(Lynn and RAH point to) an article on the sad declines of e-gold, which I was involved with in some sense back in the period 1998 to 2000.
Bullion and Bandits: The Improbable Rise and Fall of E-Gold
Following his story, the picture that emerges of Jackson is not a portrait of a calculating criminal. Rather it is one of a naive visionary who thought his dream was bigger than any financial regulations, who got in over his head, and who finally struggled, too late, to make up for his missteps.
“There was no indication at all that anyone had a problem with what he was doing,” says Richard Timberlake, a former economics professor at the University of Georgia and author of several books on U.S. banking. Timberlake visited Jackson at his E-Gold office in 1997 and vouches for Jackson’s innocent intentions. “He was always very honest and very forthright in what he was trying to do as a business. Even the Federal Reserve believed it was legitimate.”
Well, in 1997, and indeed up until the end of 1999, it was indeed easy to believe that all was good. As we entered into 2000, the signs started popping up, and by the middle of that year, they were everywhere. It was this inability to deal with the changing makeup of the business, while always standing firm to the 1997 business model, that sewed the seeds of disaster.
It is possible to say, "naive visionary." It's also necessary to say, "responsible director." Which is, at its core, the Founder's paradox: we need that Founder to get us this far, pass the unbeatable odds, beat the regs, bash the naysayers.
Then, when he's done his job, how do we ease him aside to start running the business, as a business, and not as a mission from God?
As Jackson envisioned it, E-Gold was a private, international currency that would circulate independent of government controls, and stand impervious to the market’s highs and lows. Brimming with evangelical enthusiasm, Jackson proclaimed it a cure for the modern monetary system’s ills and described it at one point as “an epochal change in human destiny” and “probably the greatest benefit to humanity that’s ever been thought of.”...
Over the next few years, Jackson drained his retirement accounts, sold his medical practice and charged credit cards to raise more than $1 million to nurture the fledgling venture. Cynics might have considered him just another internet hustler looking to strike it rich, but those who knew him say he was a true believer. “He truly thinks that having a gold-backed currency is what’s needed in the world,” says James Clement, a libertarian attorney who met Jackson in 2003. “I don’t think anyone would have stuck with it … other than that he thinks it’s extremely important and somebody has to do this.”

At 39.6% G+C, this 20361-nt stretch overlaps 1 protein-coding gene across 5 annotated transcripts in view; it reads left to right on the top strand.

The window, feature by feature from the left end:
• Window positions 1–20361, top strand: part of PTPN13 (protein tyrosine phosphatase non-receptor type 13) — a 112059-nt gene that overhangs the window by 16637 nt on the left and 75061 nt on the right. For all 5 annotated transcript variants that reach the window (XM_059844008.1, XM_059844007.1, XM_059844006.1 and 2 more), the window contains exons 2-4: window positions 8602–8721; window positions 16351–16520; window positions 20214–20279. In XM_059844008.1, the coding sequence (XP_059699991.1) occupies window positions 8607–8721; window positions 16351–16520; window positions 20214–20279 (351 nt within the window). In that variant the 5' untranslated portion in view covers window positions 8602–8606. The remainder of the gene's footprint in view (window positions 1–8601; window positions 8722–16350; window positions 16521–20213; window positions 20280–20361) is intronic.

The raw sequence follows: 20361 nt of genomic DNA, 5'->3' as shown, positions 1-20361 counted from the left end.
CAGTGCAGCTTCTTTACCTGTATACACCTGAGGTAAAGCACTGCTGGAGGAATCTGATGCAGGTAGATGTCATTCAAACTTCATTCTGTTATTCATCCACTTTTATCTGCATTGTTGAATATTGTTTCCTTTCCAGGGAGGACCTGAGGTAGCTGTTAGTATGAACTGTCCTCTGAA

Something like that. We stuck with him (and really, many many of us committed a great deal to the community!) because it was a truly great idea, and he'd done the hard work to get it off the ground. We left when it became clear that Jackson's visionary focus was going to take e-gold to disaster.
Jackson, who’d hocked his future to start E-Gold, now faced the potential of a federal prison term. He was frustrated and confused.
“It never crossed my mind that anyone could seriously want people like us in prison,” he says. “But I guess my bigger fear was that we would go bankrupt, and there would be a train wreck of people that had trusted value to us who couldn’t get their money.”
The worst part about it is that we were right, he was wrong, and the world lost the benefit of his great, original vision.
The financial innovations that came out of the 1990s were extraordinary, and e-gold was one of them. Now they are all confined to the history books, perhaps with little footnotes such as "with this, the financial crisis might have been averted." Oh well. Learning is not humanity's strong suit.Posted by iang at June 11, 2009 10:27 AM | TrackBack